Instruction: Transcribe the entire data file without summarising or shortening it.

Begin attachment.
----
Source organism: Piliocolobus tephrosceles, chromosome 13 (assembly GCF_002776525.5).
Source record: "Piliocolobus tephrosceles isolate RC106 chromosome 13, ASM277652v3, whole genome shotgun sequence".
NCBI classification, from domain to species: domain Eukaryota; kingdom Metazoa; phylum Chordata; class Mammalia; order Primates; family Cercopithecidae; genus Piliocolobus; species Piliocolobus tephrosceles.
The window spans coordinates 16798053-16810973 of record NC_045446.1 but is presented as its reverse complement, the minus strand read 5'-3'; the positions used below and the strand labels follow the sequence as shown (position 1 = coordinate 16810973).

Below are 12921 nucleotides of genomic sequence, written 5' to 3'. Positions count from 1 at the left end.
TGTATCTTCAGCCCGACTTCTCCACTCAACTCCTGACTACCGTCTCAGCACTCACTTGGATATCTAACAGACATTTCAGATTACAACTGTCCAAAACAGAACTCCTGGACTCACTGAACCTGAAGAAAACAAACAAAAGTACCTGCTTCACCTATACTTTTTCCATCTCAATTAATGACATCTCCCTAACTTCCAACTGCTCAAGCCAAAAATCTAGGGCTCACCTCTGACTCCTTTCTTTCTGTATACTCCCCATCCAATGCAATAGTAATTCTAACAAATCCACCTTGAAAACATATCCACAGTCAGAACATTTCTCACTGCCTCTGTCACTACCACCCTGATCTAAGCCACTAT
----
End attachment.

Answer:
Source organism: Piliocolobus tephrosceles, chromosome 13 (assembly GCF_002776525.5).
Source record: "Piliocolobus tephrosceles isolate RC106 chromosome 13, ASM277652v3, whole genome shotgun sequence".
NCBI classification, from domain to species: domain Eukaryota; kingdom Metazoa; phylum Chordata; class Mammalia; order Primates; family Cercopithecidae; genus Piliocolobus; species Piliocolobus tephrosceles.
The window spans coordinates 16798053-16810973 of record NC_045446.1 but is presented as its reverse complement, the minus strand read 5'-3'; the positions used below and the strand labels follow the sequence as shown (position 1 = coordinate 16810973).

Below are 12921 nucleotides of genomic sequence, written 5' to 3'. Positions count from 1 at the left end.
TGTATCTTCAGCCCGACTTCTCCACTCAACTCCTGACTACCGTCTCAGCACTCACTTGGATATCTAACAGACATTTCAGATTACAACTGTCCAAAACAGAACTCCTGGACTCACTGAACCTGAAGAAAACAAACAAAAGTACCTGCTTCACCTATACTTTTTCCATCTCAATTAATGACATCTCCCTAACTTCCAACTGCTCAAGCCAAAAATCTAGGGCTCACCTCTGACTCCTTTCTTTCTGTATACTCCCCATCCAATGCAATAGTAATTCTAACAAATCCACCTTGAAAACATATCCACAGTCAGAACATTTCTCACTGCCTCTGTCACTACCACCCTGATCTAAGCCACTAT